Post a link to your post for me.

      Reply
  2. Brother James Reiter, OFM Conv

    I agree that there is no evidence in the writings of St. Francis that he ever said that statement. However, Francis was a believer in “preaching” nonverbally. There is the story told that he invited a friar to accompany him on a preaching expedition. They walked from one end of the town to the other without saying a word. When they completed their journey, the friar asked Francis when they were going to preach and Francis responded, ” We just did.” He also admonished the friars to be brief in their preaching because Christ was brief in his preaching.

    Reply
    • Michael Marchand

      Brother James –

      That’s a great point! And I agree that there is a place for non-verbal preaching, that’s not where I see the problem. My beef is that many Catholics use the above “quote” as a way to justify not actually talking about their faith.

      It is ABSOLUTELY IMPORTANT that we live out our faith, but it is just as important that we VERBALLY preach the Gospel as well.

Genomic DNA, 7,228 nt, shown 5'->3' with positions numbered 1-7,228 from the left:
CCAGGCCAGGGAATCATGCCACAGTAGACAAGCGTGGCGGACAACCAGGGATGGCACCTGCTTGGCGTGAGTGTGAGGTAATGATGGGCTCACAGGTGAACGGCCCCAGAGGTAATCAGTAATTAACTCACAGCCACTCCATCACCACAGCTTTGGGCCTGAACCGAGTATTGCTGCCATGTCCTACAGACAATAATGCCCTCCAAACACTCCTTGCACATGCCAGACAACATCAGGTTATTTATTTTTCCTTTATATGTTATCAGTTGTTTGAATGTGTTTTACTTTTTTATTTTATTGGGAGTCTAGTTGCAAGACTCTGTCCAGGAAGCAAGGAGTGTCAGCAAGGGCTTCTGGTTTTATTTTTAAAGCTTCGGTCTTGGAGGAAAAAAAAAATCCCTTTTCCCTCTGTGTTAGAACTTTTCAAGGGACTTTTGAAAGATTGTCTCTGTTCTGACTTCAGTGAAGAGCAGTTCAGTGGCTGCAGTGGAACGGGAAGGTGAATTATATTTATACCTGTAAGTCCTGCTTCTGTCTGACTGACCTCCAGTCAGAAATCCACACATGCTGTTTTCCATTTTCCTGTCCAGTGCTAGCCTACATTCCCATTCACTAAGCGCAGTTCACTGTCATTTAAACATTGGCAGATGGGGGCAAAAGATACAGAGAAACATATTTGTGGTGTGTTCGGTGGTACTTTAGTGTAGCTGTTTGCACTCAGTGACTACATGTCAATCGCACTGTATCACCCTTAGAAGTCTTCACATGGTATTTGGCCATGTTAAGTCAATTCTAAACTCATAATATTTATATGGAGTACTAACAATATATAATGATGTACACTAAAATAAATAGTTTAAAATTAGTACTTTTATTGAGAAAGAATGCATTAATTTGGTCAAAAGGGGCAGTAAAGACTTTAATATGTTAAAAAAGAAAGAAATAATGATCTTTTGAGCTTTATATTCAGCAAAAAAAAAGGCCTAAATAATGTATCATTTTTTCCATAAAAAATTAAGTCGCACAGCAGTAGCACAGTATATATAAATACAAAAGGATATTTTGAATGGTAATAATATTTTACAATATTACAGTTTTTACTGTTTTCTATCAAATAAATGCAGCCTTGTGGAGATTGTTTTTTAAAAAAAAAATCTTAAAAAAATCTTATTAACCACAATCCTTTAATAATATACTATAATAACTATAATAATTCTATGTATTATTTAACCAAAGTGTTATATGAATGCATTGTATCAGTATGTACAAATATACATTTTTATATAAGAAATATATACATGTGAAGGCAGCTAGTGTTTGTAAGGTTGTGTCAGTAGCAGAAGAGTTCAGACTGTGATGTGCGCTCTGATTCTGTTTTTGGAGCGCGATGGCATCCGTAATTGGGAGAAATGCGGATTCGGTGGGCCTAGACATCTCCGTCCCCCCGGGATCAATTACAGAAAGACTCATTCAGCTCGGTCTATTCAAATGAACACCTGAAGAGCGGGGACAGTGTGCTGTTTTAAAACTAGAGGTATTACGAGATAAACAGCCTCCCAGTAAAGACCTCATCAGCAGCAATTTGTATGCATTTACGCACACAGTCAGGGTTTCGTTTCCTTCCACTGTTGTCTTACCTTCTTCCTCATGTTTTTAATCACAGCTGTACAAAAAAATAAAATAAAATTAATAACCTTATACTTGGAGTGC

Reply
  3. Christian

    Hey I have the same philosophy in my 6th grade catechism class: preach the Gospel, use words! My kids learn their Catholicism right out of the Bible, and are explicitly being trained to be New Evangelizers.

    Reply
  4. BethAnn

    I get what you are trying to say…but I think the Catholic method of catechesis for the most part has been about reading about our faith and talking about our faith. How better to learn about Christian Community in Action than by doing Christian Community in Action? My high schoolers respond so much better to doing than reading, or doing than hearing, or doing than talking. Being “Jesus” has so much of an impact on them than hearing about Him. When we bless our minds, our lips and our hearts before hearing the Gospel, we say (at least I do), “Let Your words be on my mind, on my lips and in my heart.” We must always proclaim the Gospel — doing so in whatever way the situation dictates. I don’t think we should necessarily favor one over the other…